Woods and Love found it odd that they met in the playoff. They had played a nine-hole practice round at the Buick Challenge the week before, and Woods told Love that it would be cool to go head-to-head down the stretch someday. "When I saw his name on the board, I thought, He got what he wanted," said Love.
Woods, who started the final round in a five-way tie for seventh, is a dangerous golfer. Difficult situations bring out the best in him. He came from 5 down in two of his championship matches in the Amateur. He came from four shots back at Summerlin, and he did it with a limp. Woods aggravated a groin injury, a hangover from the Amateur, during Friday's round at the Desert Inn. On Sunday he grimaced in pain and held his left leg after hitting a hard two-iron from an uphill lie on the 13th fairway.
Despite the victory—which brings a two-year exemption, gets him into next year's Masters and lifts him to 40th on the money list with $437,194—and the injury, Woods says he will play in this week's Texas Open. Although he has a bona fide excuse, he doesn't want to pull out and cause a flap similar to the one that followed his withdrawal two weeks ago from the Buick Challenge and the subsequently canceled Fred Haskins Award dinner. He was criticized roundly by other pros. Love had one of the harshest comments, saying, "Everybody's been telling him how great he is. I guess he's starting to believe it." Last week Woods attempted to make amends by sending letters of apology to the 200 people who had planned to attend the Haskins dinner.
The incident didn't diminish interest in Woods, who had huge galleries all week. "We had 40 people walking with us, and I knew 20 of them," said Love, who was paired on Sunday with Ronnie Black. "I think Tiger got about 75 percent of the crowd, Fred Couples got 20 percent, and we got the other five percent—and we were playing in the final group."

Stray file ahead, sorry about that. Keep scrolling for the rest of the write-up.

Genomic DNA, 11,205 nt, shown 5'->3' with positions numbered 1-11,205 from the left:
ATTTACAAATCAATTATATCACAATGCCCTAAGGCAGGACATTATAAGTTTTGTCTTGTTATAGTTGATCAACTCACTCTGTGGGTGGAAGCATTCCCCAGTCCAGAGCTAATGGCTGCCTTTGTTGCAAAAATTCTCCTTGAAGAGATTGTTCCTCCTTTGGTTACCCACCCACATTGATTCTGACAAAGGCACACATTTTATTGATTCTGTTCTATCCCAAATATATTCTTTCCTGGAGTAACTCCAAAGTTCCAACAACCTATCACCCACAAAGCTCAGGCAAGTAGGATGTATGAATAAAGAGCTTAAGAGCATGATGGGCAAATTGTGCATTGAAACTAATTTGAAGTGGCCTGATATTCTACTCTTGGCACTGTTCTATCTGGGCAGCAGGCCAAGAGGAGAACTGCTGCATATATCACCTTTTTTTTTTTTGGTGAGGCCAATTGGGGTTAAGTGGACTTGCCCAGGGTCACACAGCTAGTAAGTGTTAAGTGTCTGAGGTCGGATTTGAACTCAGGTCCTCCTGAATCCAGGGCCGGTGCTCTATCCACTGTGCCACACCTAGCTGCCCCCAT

Woods is big and getting bigger. "He has a chance to win every single week he plays—every single week," said Paul Goydos, the winner of this year's Bay Hill Invitational. "This is the third straight week he had a chance to win. How many guys do that? And how many guys do that when they're 20?"
A player like Woods comes along once in a lifetime. He aims high, probably higher than we know. Before Las Vegas, before he got within range of his stated goal of making the top 125 on the money list and earning an exemption for next year, Woods asked Love if he might make the '97 Ryder Cup team if he won three or four times before next August. "He's not playing for the money," Love said on Sunday. "He never thought, I have to make another one hundred and some thousand dollars to make the top 125. He's trying to win. He thinks about winning and nothing else. I like the way he thinks. We were all trying to prolong the inevitable. We knew he was going to win. I just didn't want it to be today. Everybody better watch out: He's going to be a force."
For now, he's just a kid—a very talented kid who after his victory on Sunday was looking forward to returning to Las Vegas in a year, when he'll be 21. "I'll be legal," Woods said, smiling. "I can actually do some stuff around here."
He already has. Golf may never be the same.